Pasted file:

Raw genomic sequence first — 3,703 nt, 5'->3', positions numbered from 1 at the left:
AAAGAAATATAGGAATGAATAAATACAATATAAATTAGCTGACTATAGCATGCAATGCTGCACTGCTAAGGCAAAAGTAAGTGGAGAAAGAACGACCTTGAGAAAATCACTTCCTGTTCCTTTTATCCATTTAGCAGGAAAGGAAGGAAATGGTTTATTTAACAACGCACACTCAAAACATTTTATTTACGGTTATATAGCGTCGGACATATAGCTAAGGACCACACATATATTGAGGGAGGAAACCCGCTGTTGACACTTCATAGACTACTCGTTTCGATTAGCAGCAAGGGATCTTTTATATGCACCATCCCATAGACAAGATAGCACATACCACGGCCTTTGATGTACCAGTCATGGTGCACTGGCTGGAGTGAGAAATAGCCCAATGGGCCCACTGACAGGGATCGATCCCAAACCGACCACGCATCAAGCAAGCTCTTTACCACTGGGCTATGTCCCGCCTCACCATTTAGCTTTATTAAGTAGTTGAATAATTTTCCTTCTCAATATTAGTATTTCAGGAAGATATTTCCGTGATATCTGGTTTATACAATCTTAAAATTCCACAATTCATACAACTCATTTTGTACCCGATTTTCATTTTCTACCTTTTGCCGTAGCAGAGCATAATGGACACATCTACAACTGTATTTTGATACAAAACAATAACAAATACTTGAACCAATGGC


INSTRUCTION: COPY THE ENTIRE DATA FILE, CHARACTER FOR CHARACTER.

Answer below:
Raw genomic sequence first — 3,703 nt, 5'->3', positions numbered from 1 at the left:
AAAGAAATATAGGAATGAATAAATACAATATAAATTAGCTGACTATAGCATGCAATGCTGCACTGCTAAGGCAAAAGTAAGTGGAGAAAGAACGACCTTGAGAAAATCACTTCCTGTTCCTTTTATCCATTTAGCAGGAAAGGAAGGAAATGGTTTATTTAACAACGCACACTCAAAACATTTTATTTACGGTTATATAGCGTCGGACATATAGCTAAGGACCACACATATATTGAGGGAGGAAACCCGCTGTTGACACTTCATAGACTACTCGTTTCGATTAGCAGCAAGGGATCTTTTATATGCACCATCCCATAGACAAGATAGCACATACCACGGCCTTTGATGTACCAGTCATGGTGCACTGGCTGGAGTGAGAAATAGCCCAATGGGCCCACTGACAGGGATCGATCCCAAACCGACCACGCATCAAGCAAGCTCTTTACCACTGGGCTATGTCCCGCCTCACCATTTAGCTTTATTAAGTAGTTGAATAATTTTCCTTCTCAATATTAGTATTTCAGGAAGATATTTCCGTGATATCTGGTTTATACAATCTTAAAATTCCACAATTCATACAACTCATTTTGTACCCGATTTTCATTTTCTACCTTTTGCCGTAGCAGAGCATAATGGACACATCTACAACTGTATTTTGATACAAAACAATAACAAATACTTGAACCAATGGC